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How did Baptists respond to war?

A series of essays pinpointing Baptist attitudes to conflict at different times in different countries

Baptists and WarBaptists and War: Essays on Baptists and Military Conflict, 1640s-1990s
Edited by Gordon Heath and Michael Haykin
Lutterworth Press
ISBN: 978 0 7188 9408 5
Reviewed by the Revd Dr Martin M’Caw

This is not a theological treatise, but essays pinpointing Baptist attitudes to conflict at different times in different countries.

‘The Seventeenth Century British Foundations’ is the most theological, setting out early European and British Baptist attitudes whether there can be a ‘just war’. It traces the divergence of view between John Smyth and Thomas Helwys and the concept of ‘the just war’ as a legitimate concept. This was in contrast to the Anabaptist position, and recognised that the great majority of British Baptists were Parliamentarians rather than Royalists.
The remaining chapters examine specific issues within their historical context.  Paul Brewster’s essay ‘Andrew Fuller and the war against Napoleon’ considers growing nationalism in the face of the French Revolution and Napoleonic threats. 
Fuller expressed biblical examples of the role of the magistrate, the pursuit of a just war for a righteous cause, within the Baptist principle of the freedom to make up one’s own mind in the light of scripture and conscience. 
Whilst Fuller recognised war and politics stood in close relation, the Christian’s allegiance to a biblical conscience was the antidote to political manipulation. The essay on American Baptists and the War of 1812 reflects the growth of American patriotism. 

In contrast those on Canadian Baptists and British expeditions to the Nile in the 1880s, and the experiences of the Canadian Baptist Thomas Shields in the First World War reflect fervent support for British imperialism. From being a conciliator Shields drew spiritual parallels between physical and spiritual warfare in which he pictures Germany as ‘the incarnation of evil’.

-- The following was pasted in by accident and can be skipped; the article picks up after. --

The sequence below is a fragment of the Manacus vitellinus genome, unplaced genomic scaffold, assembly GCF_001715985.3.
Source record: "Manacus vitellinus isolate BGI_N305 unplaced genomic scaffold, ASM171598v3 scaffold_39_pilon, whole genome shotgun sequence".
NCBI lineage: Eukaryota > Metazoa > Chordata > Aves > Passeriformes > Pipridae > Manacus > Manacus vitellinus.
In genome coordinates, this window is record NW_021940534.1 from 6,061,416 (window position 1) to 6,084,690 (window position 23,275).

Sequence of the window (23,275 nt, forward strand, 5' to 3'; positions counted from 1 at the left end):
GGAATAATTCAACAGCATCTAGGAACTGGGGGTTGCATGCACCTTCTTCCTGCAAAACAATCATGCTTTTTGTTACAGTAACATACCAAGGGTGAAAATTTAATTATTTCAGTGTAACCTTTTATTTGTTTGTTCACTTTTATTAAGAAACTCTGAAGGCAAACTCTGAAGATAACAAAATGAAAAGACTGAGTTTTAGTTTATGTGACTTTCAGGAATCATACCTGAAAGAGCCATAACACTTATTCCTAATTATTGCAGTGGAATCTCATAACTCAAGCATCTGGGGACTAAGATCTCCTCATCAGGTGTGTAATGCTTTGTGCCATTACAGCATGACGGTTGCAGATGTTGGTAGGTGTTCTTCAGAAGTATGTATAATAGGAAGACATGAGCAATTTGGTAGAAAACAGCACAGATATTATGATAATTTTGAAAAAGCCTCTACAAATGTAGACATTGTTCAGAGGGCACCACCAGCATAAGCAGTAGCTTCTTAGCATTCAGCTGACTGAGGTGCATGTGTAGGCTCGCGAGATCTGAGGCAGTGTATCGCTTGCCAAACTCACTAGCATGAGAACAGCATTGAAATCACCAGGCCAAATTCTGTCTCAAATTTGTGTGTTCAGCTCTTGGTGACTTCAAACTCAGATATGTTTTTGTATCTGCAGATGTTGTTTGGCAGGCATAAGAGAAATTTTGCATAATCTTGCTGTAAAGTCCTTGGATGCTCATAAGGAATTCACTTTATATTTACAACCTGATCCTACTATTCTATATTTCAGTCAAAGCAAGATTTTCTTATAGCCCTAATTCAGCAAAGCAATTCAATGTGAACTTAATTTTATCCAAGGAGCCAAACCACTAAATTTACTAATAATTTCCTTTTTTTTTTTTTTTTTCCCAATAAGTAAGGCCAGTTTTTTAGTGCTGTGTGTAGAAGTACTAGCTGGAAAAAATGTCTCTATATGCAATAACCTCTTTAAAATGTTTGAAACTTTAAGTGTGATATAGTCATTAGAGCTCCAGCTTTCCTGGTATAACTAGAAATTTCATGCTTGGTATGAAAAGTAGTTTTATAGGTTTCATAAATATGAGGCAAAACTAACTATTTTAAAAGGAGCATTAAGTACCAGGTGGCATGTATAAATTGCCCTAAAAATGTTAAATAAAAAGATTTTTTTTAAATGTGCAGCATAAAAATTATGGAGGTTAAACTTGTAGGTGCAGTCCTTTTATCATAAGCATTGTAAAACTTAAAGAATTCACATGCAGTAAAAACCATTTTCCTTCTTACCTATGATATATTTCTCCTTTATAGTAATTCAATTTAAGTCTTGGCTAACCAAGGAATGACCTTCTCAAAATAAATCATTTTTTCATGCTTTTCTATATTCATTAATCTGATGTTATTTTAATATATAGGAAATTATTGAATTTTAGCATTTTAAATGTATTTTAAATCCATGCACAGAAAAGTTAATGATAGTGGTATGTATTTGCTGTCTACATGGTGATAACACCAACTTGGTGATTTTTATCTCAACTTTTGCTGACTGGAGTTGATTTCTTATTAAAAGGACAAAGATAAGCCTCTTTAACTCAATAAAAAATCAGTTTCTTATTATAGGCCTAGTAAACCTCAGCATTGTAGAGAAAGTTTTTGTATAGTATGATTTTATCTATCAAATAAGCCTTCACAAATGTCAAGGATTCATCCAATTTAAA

I found Maurice Dowling’s essay on ‘Soviet Baptists and the Cold War’ the most interesting: reflecting Russia from the inside, rather than from what one might call the speculation of less favourably disposed outsiders.

His fulcrum of consideration is The Law on Religious Associations of April 1929.  In order to fight a desperate war Stalin’s need to reunite people and thus reconcile himself with Christians would never make him a saint. It was a needs-must action for a particular purpose and never gave Christians an easy ride.

However as someone brought up on the experiences of Georgi Vins and Brother Andrew it is fascinating to discover the statement in Bratskii Nyestnik (Fraternal Messenger) in 1947 that ‘beyond the borders of the USSR there are people who relate all kinds of fables about religious life in the USSR. Such people are either malicious slanderers or they don’t know what they are talking about.’
The final chapter ‘Baptists and the war in Vietnam’ explores divisions between the theological and political conservatism of Southern Baptists and other American Baptists such as the American Baptist Convention and the Progressive National Baptist Convention which reflected ‘broader trends among the new left’. The bottom line was all wanted peace. The debate was how to obtain it. In that Baptists were very like Americans in general.
Baptists and War expresses no Baptist absolute between biblical interpretation, political policies and military pursuits. Perhaps there should be a counter selection of essays on Baptists, pacifism and conscientious objection.

The Revd Dr Martin M’Caw (Retired Baptist minister/Wing Chaplain No.2 Welsh Wing Air Training Corps)

Baptist Times, 03/06/2016
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